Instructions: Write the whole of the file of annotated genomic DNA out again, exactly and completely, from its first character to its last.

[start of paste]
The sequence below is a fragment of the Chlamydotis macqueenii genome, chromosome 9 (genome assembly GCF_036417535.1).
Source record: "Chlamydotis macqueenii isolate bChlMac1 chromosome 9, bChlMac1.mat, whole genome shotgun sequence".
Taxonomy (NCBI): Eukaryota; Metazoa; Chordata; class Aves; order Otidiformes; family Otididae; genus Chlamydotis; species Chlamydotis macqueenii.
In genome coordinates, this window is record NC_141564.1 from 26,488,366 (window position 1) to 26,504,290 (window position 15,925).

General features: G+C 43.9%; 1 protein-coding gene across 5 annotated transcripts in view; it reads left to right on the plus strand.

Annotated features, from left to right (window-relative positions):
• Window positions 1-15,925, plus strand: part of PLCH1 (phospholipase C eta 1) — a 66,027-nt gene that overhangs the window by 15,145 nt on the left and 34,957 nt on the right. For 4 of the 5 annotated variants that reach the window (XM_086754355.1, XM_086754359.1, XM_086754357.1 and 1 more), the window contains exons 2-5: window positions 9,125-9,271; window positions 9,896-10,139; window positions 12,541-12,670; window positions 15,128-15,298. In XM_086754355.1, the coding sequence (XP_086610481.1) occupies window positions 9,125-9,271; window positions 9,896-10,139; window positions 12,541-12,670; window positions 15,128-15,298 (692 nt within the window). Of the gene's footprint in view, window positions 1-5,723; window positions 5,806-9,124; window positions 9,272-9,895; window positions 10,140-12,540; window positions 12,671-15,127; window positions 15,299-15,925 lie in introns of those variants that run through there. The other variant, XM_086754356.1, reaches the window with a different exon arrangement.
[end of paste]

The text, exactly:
The sequence below is a fragment of the Chlamydotis macqueenii genome, chromosome 9 (genome assembly GCF_036417535.1).
Source record: "Chlamydotis macqueenii isolate bChlMac1 chromosome 9, bChlMac1.mat, whole genome shotgun sequence".
Taxonomy (NCBI): Eukaryota; Metazoa; Chordata; class Aves; order Otidiformes; family Otididae; genus Chlamydotis; species Chlamydotis macqueenii.
In genome coordinates, this window is record NC_141564.1 from 26,488,366 (window position 1) to 26,504,290 (window position 15,925).

General features: G+C 43.9%; 1 protein-coding gene across 5 annotated transcripts in view; it reads left to right on the plus strand.

Annotated features, from left to right (window-relative positions):
• Window positions 1-15,925, plus strand: part of PLCH1 (phospholipase C eta 1) — a 66,027-nt gene that overhangs the window by 15,145 nt on the left and 34,957 nt on the right. For 4 of the 5 annotated variants that reach the window (XM_086754355.1, XM_086754359.1, XM_086754357.1 and 1 more), the window contains exons 2-5: window positions 9,125-9,271; window positions 9,896-10,139; window positions 12,541-12,670; window positions 15,128-15,298. In XM_086754355.1, the coding sequence (XP_086610481.1) occupies window positions 9,125-9,271; window positions 9,896-10,139; window positions 12,541-12,670; window positions 15,128-15,298 (692 nt within the window). Of the gene's footprint in view, window positions 1-5,723; window positions 5,806-9,124; window positions 9,272-9,895; window positions 10,140-12,540; window positions 12,671-15,127; window positions 15,299-15,925 lie in introns of those variants that run through there. The other variant, XM_086754356.1, reaches the window with a different exon arrangement.